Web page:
Health reform law likely to improve access to affordable coverage

Apr 07, 2010

"Rather than asking whether the Patient Protection and Affordable Care Act (PPACA) does everything to improve access and lower costs, we should ask how it compares with the status quo," the American College of Physicians' (ACP) senior public policy adviser said in a paper published online today in Annals of Internal Medicine, the flagship journal of ACP. "By this measure, the PPACA is an extraordinary achievement."

Robert B. Doherty, ACP's senior vice president of governmental affairs and public policy, analyzed the Patient Protection and Affordable Care Act (PPACA) in The Certitudes and Uncertainties of . He noted, "The law is a work in progress, not the end of the story. As it is implemented, changes will be inevitable. Yet that the United States, for the first time in its history, has enacted legislation offering the promise of providing most Americans with access to affordable health care is a cause for celebration."

The PPACA was signed into law on March 23 and is still being reviewed. Doherty pointed out that, "The College hopes that the legislation will advance key policies on coverage, workforce, and payment and delivery system reform that it has developed through a consensus process informed by public policy research."

Emphasizing that the PPACA will result in affordable for all, Doherty said without the legislation, "the Census Bureau projects that the number of uninsured persons will increase to more than 60 million, or 1 out of 5 U.S. residents. The legislation aims to cover uninsured legal U.S. residents and to increase security for those who already have insurance....The Congressional Budget Office estimates that 95 percent of legal residents in the U.S. - including 32 million who otherwise would have been uninsured - will be covered under the legislation, compared with 83 percent today."

As part of the analysis, Doherty has included a side-by-side comparison of how the law will improve coverage, health insurance security, workforce and physician payment policies compared to the status quo. It also shows the potential of reducing overall cost increases, especially when it is recognized that status quo costs will increase at an unaffordable rate - putting access to insurance out of reach for many.

Doherty continued, "Personally, I see the PPACA as a monumental step toward providing Americans with affordable coverage, but the jury is still out on to what extent it will ensure sufficient numbers of primary care physicians or 'bend the cost' curve."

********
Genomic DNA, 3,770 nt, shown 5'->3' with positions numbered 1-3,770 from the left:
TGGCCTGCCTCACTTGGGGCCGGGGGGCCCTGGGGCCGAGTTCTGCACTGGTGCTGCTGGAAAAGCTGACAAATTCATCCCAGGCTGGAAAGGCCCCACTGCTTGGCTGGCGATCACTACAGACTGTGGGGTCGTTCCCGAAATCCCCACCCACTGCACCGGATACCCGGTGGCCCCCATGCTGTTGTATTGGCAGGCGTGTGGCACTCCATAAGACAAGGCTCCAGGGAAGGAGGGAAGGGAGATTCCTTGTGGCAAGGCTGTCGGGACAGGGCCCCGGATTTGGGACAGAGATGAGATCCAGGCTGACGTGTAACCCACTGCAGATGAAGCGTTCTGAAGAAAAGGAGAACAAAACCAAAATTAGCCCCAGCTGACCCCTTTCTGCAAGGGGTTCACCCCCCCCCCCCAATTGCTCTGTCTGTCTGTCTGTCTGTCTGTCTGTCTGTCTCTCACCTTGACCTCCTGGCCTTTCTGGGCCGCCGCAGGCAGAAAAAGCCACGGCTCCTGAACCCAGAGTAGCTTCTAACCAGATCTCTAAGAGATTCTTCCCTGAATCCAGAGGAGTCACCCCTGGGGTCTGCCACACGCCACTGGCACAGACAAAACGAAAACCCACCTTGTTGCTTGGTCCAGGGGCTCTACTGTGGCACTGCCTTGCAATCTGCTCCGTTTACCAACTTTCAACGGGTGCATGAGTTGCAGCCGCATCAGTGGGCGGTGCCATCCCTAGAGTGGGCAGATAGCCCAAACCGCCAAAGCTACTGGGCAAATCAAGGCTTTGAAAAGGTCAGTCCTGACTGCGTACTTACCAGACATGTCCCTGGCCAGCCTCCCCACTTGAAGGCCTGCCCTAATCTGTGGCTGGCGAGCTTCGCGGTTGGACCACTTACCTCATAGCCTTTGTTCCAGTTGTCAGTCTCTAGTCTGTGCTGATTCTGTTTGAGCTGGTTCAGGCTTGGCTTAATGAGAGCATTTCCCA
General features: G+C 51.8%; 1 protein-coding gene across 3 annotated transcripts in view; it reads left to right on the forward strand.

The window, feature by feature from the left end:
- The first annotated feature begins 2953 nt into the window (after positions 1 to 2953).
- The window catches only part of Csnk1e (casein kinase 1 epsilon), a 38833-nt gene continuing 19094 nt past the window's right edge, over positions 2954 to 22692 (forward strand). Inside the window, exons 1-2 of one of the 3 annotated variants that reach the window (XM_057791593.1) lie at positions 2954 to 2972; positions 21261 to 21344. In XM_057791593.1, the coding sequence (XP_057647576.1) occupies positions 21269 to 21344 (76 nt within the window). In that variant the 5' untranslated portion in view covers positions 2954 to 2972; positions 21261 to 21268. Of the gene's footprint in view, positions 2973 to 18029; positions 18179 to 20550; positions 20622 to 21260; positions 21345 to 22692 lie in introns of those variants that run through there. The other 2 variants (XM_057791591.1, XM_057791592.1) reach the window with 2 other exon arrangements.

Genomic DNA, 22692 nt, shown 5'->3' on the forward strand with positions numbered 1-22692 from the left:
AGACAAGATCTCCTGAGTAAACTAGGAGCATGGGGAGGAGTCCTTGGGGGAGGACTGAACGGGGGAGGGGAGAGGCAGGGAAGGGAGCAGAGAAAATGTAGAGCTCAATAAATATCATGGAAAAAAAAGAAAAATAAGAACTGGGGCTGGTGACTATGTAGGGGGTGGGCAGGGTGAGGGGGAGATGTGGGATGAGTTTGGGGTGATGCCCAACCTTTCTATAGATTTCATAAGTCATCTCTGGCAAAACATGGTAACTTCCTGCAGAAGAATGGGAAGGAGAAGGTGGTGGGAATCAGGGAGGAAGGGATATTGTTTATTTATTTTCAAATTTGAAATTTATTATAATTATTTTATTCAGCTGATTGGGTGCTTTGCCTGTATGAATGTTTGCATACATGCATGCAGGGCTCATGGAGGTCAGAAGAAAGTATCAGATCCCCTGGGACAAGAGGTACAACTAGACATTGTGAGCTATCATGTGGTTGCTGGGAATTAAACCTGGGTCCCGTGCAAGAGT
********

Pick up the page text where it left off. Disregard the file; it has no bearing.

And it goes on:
This is the $2.4 trillion question - which is the amount that the United States now spends on health care, Doherty said. "The CBO estimates that the law will reduce the deficit by $143 billion over the next decade and by more than a trillion dollars over 20 years" but long-term budget forecasting is "notoriously unreliable" and experts are divided on whether the law does enough to control costs.

Will the PPACA improve access to primary care? The U.S. faces a shortage of 35,000 to 44,000 primary care physicians for adults by 2025, Doherty said. "Population growth and aging will increase the workloads of family physicians and general internists by 29 percent between 2005 and 2025. As more people obtain health insurance under the new law, the demand for primary care physicians will probably increase, exacerbating the primary care shortage."

Over time, he noted, the programs, "may help increase the availability of primary care clinicians. But the long training pipeline means that it will be at least four years before one might see an appreciable increase in the numbers of graduating primary care physicians. As a result, newly-insured patients can anticipate difficulties gaining access to primary care, particularly in underserved communities. The PPACA will not solve the primary care crisis. Further changes are necessary to ensure adequate access to primary care physicians."

"From my vantage point as the senior public policy adviser for ACP," Doherty summarized, "I think that we should all take a deep breath, put politics aside for the moment, and evaluate the law's impact objectively. Supporters and opponents alike must humbly recognize that no one knows how this complex legislation will play out."

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Provided by American College of Physicians

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